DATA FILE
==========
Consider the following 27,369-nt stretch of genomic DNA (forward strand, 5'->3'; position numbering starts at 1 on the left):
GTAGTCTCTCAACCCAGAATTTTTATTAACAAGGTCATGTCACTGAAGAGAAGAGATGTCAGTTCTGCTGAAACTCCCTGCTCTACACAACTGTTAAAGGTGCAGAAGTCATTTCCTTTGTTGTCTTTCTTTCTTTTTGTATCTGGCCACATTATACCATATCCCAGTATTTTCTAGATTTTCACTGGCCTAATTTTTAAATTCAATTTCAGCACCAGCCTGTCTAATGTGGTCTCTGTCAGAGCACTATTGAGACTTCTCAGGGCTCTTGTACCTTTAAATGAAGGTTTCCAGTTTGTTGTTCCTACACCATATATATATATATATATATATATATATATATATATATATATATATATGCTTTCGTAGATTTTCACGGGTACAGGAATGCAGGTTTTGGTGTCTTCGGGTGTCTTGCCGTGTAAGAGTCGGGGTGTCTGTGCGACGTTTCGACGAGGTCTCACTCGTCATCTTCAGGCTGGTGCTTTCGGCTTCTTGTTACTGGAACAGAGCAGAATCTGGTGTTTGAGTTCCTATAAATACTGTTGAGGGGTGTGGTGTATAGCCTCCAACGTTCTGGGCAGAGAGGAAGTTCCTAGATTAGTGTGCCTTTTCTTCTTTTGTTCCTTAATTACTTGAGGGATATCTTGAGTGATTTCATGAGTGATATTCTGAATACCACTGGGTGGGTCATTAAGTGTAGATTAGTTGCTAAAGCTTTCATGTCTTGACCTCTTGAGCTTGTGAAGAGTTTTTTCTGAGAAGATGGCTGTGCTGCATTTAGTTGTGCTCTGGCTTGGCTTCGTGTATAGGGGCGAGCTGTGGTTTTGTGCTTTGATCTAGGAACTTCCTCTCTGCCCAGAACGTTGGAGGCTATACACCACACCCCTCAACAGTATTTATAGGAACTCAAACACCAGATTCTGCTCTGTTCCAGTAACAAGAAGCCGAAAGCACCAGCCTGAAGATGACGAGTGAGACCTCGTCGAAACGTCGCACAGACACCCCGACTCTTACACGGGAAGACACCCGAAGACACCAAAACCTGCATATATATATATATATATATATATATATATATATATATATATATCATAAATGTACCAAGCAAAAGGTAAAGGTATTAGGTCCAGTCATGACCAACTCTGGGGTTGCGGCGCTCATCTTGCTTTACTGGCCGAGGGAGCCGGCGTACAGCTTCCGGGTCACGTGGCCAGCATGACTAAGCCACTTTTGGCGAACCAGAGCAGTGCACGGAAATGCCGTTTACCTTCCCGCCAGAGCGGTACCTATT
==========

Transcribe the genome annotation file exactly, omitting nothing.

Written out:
Consider the following 27,369-nt stretch of genomic DNA (forward strand, 5'->3'; position numbering starts at 1 on the left):
GTAGTCTCTCAACCCAGAATTTTTATTAACAAGGTCATGTCACTGAAGAGAAGAGATGTCAGTTCTGCTGAAACTCCCTGCTCTACACAACTGTTAAAGGTGCAGAAGTCATTTCCTTTGTTGTCTTTCTTTCTTTTTGTATCTGGCCACATTATACCATATCCCAGTATTTTCTAGATTTTCACTGGCCTAATTTTTAAATTCAATTTCAGCACCAGCCTGTCTAATGTGGTCTCTGTCAGAGCACTATTGAGACTTCTCAGGGCTCTTGTACCTTTAAATGAAGGTTTCCAGTTTGTTGTTCCTACACCATATATATATATATATATATATATATATATATATATATATATATATATGCTTTCGTAGATTTTCACGGGTACAGGAATGCAGGTTTTGGTGTCTTCGGGTGTCTTGCCGTGTAAGAGTCGGGGTGTCTGTGCGACGTTTCGACGAGGTCTCACTCGTCATCTTCAGGCTGGTGCTTTCGGCTTCTTGTTACTGGAACAGAGCAGAATCTGGTGTTTGAGTTCCTATAAATACTGTTGAGGGGTGTGGTGTATAGCCTCCAACGTTCTGGGCAGAGAGGAAGTTCCTAGATTAGTGTGCCTTTTCTTCTTTTGTTCCTTAATTACTTGAGGGATATCTTGAGTGATTTCATGAGTGATATTCTGAATACCACTGGGTGGGTCATTAAGTGTAGATTAGTTGCTAAAGCTTTCATGTCTTGACCTCTTGAGCTTGTGAAGAGTTTTTTCTGAGAAGATGGCTGTGCTGCATTTAGTTGTGCTCTGGCTTGGCTTCGTGTATAGGGGCGAGCTGTGGTTTTGTGCTTTGATCTAGGAACTTCCTCTCTGCCCAGAACGTTGGAGGCTATACACCACACCCCTCAACAGTATTTATAGGAACTCAAACACCAGATTCTGCTCTGTTCCAGTAACAAGAAGCCGAAAGCACCAGCCTGAAGATGACGAGTGAGACCTCGTCGAAACGTCGCACAGACACCCCGACTCTTACACGGGAAGACACCCGAAGACACCAAAACCTGCATATATATATATATATATATATATATATATATATATATATATATCATAAATGTACCAAGCAAAAGGTAAAGGTATTAGGTCCAGTCATGACCAACTCTGGGGTTGCGGCGCTCATCTTGCTTTACTGGCCGAGGGAGCCGGCGTACAGCTTCCGGGTCACGTGGCCAGCATGACTAAGCCACTTTTGGCGAACCAGAGCAGTGCACGGAAATGCCGTTTACCTTCCCGCCAGAGCGGTACCTATT